Deepfakes and Child Safety: A Survey and Analysis of 2023 Incidents and Responses

Posted 2024-01-09 by Daniel Atherton.

DISCLAIMER: This post is not legal advice or commentary and should not be construed as such.

2023 saw an increase in AI-generated child sexual abuse materials (CSAM), along with prosecutions of offenders, a variety of legislative attempts to combat AI deepfakes targeting minors, and the Biden administration's executive order on artificial intelligence.

Deepfakes can be broadly classified into two main categories, each with its own subset related to CSAM. The first category includes deepfakes of actual individuals, where the predominant harm associated with CSAM arises from the generation of deepfake pornography featuring real children. The second category encompasses deepfakes where the subjects are entirely virtual yet convincingly realistic. In this category, CSAM concerns are primarily linked to the creation of inappropriate synthetic audiovisual media depicting virtual children. Collectively, these two taxonomic categories demonstrate the various troubling ways deepfake technology can be employed, especially in the generation and proliferation of CSAM.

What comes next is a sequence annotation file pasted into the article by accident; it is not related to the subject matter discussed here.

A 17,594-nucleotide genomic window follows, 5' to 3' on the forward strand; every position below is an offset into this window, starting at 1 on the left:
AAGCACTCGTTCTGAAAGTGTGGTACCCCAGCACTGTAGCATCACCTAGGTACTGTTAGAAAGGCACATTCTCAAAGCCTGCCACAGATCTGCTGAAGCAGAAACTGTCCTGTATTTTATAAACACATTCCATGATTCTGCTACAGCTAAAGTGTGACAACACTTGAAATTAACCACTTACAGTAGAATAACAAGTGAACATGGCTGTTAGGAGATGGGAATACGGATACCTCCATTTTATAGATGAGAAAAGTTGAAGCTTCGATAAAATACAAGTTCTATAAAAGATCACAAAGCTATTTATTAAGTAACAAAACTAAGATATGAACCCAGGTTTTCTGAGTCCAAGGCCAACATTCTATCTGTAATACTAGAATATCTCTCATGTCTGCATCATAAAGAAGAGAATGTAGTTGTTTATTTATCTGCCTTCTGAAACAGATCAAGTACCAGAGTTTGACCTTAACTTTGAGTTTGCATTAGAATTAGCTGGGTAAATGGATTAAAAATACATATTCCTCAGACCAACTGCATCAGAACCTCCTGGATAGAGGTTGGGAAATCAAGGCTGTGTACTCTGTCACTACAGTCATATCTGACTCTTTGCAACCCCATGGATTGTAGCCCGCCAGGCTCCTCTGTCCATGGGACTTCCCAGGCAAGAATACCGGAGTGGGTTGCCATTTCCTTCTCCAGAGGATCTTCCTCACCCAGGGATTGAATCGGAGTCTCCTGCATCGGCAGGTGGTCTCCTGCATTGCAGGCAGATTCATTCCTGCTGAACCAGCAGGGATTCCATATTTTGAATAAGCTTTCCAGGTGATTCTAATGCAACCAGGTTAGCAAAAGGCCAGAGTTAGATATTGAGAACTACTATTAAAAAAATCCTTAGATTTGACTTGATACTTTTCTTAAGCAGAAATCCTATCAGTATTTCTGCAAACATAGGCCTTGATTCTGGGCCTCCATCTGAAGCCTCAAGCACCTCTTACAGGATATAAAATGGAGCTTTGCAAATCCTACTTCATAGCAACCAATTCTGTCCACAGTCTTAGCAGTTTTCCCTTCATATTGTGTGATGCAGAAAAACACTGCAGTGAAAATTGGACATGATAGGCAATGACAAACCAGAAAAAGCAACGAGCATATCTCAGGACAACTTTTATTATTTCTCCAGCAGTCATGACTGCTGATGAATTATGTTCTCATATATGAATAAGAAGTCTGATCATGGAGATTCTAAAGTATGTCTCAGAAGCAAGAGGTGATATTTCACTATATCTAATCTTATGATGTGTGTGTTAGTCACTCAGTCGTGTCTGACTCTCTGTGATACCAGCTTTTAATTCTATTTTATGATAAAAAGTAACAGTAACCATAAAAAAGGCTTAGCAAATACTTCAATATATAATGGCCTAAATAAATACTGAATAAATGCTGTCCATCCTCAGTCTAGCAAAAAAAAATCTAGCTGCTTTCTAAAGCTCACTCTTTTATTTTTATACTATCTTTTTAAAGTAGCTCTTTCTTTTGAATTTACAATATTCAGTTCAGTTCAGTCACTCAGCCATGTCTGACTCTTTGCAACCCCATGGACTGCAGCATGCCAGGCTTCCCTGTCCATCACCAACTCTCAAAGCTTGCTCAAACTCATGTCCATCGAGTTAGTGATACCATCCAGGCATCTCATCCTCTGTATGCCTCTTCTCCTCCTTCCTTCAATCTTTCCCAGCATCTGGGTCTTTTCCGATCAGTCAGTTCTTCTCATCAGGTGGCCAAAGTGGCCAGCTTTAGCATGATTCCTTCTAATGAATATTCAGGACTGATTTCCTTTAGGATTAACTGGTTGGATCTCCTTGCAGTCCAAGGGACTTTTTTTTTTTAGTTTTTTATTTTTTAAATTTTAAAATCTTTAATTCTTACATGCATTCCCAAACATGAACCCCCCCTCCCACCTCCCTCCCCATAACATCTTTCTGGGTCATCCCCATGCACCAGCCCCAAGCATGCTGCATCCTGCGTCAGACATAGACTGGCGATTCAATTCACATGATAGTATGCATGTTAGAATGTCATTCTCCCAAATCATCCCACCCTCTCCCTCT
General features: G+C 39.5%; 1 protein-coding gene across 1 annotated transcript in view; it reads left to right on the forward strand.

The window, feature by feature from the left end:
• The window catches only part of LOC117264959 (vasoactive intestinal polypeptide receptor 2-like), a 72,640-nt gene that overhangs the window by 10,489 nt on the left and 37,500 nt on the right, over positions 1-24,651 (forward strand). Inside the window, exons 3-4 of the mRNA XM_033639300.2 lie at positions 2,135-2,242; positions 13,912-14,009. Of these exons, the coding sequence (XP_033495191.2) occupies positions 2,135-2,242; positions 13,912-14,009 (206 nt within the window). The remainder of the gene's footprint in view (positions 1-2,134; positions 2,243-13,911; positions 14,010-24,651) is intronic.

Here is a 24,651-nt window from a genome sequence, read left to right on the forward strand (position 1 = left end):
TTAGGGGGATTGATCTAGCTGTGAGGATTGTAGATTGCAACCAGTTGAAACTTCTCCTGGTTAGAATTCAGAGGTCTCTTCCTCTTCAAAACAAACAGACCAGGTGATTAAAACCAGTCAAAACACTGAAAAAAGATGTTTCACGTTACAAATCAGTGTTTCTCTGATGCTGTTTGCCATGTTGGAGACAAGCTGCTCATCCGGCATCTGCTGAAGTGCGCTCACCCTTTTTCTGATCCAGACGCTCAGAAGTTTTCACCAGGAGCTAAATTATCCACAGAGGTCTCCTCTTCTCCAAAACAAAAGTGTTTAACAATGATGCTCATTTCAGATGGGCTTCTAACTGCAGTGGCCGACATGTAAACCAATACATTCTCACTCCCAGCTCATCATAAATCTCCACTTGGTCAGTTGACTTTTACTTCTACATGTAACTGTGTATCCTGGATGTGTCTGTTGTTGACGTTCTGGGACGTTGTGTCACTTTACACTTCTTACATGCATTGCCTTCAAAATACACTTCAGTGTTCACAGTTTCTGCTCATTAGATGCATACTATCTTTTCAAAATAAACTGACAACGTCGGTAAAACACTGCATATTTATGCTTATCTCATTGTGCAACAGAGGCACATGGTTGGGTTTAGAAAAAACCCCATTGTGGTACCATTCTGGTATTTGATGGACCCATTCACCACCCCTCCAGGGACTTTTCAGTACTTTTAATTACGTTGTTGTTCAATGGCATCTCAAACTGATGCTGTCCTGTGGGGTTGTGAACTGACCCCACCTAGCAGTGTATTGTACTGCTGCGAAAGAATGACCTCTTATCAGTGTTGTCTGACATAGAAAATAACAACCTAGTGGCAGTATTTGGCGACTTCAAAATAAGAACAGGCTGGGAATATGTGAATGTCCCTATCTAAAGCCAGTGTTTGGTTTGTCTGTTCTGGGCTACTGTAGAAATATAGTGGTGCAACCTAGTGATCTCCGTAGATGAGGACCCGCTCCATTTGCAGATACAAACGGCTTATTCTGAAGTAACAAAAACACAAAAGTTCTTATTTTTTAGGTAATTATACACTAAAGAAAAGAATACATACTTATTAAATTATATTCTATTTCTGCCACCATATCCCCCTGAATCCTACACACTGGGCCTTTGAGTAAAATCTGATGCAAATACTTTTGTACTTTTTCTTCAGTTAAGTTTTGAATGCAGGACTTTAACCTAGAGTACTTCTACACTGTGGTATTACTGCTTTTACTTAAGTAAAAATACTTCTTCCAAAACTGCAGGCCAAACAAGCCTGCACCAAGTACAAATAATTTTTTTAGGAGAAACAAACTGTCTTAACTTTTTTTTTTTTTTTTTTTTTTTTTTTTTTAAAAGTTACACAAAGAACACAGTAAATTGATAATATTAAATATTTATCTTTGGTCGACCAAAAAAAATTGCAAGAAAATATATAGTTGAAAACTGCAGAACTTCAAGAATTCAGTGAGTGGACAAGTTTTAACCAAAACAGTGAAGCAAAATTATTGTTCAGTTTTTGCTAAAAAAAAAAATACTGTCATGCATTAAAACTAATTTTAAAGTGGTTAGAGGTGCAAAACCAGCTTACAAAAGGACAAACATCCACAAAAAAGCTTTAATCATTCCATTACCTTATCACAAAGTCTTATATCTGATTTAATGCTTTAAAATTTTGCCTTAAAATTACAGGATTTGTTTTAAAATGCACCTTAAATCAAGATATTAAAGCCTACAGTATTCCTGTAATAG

This article provides a snapshot of some of the work of the AI Incident Database in tracking these emerging incidents, along with a survey of some of the nascent legislative responses.

Three specific court cases—one from South Korea, one from Quebec, and one from North Carolina—center on men who used AI to generate deepfake pornography of children.